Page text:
Both US, UK had 'political will' to complete deal by July 2020 as the US election cycle starts soon afterwards, sources added.
London: Amid uncertainty around UK's withdrawal from the European Union, Prime Minister Boris Johnson and US President Donald Trump have agreed to strike a bilateral trade deal by July next year.
Local media, citing government sources, said that two leaders are expected to hold negotiations on the trade deal on the sidelines of the 74th UN General Assembly in New York where they could announce their plans, reported Sputnik.
Both the US and UK had the 'political will' to complete the deal by July 2020 as the US election cycle starts soon afterwards, the sources added.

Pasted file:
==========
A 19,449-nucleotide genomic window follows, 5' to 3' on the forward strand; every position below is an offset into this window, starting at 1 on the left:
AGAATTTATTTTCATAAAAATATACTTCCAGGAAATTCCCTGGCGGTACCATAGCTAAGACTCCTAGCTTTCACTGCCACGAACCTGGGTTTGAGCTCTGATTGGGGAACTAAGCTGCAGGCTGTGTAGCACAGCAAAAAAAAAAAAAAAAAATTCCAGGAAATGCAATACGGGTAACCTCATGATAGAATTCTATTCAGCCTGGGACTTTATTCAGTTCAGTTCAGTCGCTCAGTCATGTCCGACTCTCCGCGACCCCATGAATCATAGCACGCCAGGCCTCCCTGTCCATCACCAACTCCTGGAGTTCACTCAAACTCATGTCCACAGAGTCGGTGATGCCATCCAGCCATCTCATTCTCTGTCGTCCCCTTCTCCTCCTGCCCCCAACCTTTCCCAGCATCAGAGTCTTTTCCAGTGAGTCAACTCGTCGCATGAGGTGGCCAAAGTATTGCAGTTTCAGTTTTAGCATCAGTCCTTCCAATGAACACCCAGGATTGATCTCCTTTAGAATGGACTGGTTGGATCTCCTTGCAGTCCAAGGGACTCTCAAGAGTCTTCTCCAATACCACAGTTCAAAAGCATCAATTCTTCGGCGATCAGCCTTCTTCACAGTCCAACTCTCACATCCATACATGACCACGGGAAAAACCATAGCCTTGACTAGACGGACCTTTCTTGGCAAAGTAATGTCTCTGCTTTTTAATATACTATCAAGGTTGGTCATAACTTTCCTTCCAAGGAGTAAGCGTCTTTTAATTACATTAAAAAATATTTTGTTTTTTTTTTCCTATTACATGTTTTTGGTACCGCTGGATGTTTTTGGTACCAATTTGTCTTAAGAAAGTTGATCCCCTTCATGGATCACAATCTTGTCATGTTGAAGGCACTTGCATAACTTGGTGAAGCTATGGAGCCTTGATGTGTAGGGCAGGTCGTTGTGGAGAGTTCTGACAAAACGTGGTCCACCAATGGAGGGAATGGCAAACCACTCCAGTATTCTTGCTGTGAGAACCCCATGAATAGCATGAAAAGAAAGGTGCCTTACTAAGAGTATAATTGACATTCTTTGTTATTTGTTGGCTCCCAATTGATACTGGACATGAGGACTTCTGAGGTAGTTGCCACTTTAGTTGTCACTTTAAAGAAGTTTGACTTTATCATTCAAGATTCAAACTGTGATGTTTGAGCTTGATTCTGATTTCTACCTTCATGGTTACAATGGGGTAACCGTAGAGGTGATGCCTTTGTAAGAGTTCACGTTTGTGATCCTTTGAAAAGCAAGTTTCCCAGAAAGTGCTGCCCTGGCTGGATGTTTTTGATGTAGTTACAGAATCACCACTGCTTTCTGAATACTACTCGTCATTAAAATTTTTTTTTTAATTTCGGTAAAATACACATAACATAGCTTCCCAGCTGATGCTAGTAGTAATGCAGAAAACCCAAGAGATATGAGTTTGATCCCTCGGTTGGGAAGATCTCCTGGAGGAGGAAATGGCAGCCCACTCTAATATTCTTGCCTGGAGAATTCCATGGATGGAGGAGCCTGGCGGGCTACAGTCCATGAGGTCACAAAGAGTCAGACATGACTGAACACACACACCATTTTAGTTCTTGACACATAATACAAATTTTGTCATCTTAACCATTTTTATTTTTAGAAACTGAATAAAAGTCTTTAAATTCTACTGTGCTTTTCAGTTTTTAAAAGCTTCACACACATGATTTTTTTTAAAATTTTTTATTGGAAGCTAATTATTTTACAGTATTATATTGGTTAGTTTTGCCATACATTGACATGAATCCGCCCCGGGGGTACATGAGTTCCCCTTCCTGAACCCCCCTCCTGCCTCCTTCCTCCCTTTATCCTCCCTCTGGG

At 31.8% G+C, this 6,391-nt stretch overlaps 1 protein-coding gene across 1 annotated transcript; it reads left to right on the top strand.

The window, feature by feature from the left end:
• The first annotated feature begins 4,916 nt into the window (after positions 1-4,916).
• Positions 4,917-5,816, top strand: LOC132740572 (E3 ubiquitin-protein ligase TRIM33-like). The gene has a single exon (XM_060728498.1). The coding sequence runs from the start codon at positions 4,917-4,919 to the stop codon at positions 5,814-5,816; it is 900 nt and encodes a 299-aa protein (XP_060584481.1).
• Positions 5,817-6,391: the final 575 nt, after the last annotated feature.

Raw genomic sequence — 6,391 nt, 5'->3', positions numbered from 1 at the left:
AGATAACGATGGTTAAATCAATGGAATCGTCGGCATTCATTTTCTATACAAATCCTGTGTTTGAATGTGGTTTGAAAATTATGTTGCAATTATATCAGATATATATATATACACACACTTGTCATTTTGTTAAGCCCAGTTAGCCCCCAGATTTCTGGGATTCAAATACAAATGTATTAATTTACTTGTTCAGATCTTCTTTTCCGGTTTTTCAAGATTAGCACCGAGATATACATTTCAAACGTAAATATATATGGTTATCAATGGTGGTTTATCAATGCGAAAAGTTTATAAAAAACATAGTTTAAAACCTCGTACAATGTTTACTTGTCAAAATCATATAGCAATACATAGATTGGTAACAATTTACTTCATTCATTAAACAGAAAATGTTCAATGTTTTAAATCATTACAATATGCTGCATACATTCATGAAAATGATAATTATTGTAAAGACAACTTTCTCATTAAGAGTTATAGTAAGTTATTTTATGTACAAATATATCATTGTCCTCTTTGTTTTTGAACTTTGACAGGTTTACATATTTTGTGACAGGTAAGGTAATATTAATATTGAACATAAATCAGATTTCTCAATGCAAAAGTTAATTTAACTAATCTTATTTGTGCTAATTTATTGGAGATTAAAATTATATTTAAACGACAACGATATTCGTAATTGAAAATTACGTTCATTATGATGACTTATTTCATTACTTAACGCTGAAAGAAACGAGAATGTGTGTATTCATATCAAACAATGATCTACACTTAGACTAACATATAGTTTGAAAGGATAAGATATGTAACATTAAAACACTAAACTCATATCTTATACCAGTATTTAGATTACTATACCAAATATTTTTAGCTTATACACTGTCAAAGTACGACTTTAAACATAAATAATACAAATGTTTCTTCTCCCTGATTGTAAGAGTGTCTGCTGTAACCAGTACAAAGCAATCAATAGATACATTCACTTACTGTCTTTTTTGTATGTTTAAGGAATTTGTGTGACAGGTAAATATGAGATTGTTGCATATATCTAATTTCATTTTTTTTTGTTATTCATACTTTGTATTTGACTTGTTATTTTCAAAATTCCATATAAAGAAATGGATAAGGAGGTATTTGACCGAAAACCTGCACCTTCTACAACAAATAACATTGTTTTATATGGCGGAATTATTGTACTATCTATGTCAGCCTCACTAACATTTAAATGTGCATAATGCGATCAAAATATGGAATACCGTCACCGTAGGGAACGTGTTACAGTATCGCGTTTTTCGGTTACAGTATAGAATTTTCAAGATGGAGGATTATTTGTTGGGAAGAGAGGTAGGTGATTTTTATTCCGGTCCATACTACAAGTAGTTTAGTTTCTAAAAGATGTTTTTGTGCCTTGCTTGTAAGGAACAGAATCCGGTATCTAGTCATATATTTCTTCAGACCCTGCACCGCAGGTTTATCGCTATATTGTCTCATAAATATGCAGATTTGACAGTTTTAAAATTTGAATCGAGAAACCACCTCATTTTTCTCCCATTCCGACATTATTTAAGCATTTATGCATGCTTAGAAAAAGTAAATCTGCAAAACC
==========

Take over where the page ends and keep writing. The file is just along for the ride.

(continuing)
Earlier this month, US Vice President Mike Pence asserted that Trump was willing to begin negotiating a free trade agreement with the United Kingdom as soon as London was ready.
Meanwhile, Johnson, on September 5, said that he would not ask the EU to delay Brexit beyond October 31.
"I'm confident that I can, but to leave on Oct 31 in all circumstances so that the country can move on," the prime minister said in a video posted on his official twitter handle.
Since assuming office in July, Johnson has time and again outlined his aim to make the UK leave the EU by October 31 with or without a deal.